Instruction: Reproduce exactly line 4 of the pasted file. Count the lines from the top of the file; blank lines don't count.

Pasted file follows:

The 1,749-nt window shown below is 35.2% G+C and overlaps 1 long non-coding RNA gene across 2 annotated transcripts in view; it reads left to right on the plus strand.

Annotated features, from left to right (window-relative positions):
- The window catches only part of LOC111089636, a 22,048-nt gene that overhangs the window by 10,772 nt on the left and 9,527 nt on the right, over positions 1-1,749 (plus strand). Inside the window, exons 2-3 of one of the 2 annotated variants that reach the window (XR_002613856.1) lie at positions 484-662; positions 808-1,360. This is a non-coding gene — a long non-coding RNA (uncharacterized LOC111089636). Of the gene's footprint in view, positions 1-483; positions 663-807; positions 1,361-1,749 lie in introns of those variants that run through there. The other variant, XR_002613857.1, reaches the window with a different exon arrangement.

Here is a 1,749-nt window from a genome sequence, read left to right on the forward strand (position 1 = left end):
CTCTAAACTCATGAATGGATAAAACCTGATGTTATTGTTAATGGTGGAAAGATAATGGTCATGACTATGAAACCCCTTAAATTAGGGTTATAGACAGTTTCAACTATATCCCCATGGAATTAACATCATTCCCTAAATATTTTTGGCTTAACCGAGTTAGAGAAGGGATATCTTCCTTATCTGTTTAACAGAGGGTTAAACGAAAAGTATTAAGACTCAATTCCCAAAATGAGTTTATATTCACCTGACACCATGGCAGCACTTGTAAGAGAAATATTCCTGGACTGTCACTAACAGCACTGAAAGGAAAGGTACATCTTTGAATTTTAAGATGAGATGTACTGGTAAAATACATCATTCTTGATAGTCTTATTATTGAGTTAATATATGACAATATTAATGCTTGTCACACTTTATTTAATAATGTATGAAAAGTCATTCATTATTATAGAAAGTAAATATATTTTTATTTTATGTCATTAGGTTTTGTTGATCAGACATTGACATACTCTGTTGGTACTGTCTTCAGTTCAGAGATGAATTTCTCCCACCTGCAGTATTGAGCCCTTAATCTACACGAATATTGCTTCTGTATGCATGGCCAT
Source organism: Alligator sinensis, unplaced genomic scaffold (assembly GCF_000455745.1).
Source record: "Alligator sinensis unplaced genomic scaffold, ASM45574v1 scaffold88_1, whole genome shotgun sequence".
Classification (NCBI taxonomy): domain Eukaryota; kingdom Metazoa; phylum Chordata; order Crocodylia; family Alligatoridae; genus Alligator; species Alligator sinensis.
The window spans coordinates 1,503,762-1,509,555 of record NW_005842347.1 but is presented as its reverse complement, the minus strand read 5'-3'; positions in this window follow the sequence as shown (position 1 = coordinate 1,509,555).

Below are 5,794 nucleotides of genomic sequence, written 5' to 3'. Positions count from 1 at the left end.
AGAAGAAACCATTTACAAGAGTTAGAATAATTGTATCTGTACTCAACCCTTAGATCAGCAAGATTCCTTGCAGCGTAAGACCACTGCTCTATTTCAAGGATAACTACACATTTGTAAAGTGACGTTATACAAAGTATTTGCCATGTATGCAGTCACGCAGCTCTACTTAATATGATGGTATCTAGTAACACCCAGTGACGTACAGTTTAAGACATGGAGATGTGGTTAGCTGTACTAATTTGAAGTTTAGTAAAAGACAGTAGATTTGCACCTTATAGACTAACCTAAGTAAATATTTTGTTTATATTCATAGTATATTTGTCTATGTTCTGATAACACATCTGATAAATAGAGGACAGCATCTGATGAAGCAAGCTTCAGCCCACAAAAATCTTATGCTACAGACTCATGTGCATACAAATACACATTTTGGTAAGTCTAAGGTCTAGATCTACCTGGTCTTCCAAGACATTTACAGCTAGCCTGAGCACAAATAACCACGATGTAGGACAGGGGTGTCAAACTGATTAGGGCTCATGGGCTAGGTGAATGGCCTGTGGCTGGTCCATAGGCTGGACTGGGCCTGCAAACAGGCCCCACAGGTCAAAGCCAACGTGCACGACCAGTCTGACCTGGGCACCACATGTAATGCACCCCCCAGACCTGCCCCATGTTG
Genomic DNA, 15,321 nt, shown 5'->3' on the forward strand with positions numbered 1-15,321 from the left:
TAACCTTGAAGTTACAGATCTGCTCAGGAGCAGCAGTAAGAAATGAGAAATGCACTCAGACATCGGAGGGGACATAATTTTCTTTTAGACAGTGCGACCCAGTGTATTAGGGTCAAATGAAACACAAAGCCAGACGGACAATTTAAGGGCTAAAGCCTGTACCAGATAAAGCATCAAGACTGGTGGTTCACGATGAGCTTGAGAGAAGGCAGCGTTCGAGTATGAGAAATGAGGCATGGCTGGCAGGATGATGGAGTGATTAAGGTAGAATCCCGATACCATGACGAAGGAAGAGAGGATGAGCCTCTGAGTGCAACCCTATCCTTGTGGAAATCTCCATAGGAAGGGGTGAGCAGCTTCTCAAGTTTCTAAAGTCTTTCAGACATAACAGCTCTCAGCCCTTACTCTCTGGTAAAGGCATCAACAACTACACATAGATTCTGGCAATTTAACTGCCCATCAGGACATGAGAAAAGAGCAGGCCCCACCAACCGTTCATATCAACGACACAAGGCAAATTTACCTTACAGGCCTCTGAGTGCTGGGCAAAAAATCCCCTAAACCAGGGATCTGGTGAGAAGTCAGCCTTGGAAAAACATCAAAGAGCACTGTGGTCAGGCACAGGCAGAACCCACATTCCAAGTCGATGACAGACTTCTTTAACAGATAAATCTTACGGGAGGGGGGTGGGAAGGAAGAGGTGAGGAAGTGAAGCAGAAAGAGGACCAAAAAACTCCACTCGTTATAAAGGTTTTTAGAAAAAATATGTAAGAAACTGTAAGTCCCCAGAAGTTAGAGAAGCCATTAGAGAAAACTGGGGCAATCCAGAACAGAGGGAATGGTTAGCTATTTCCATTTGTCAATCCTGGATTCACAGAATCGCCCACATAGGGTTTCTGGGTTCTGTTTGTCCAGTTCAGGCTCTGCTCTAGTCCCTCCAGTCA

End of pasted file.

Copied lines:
Here is a 1,749-nt window from a genome sequence, read left to right on the forward strand (position 1 = left end):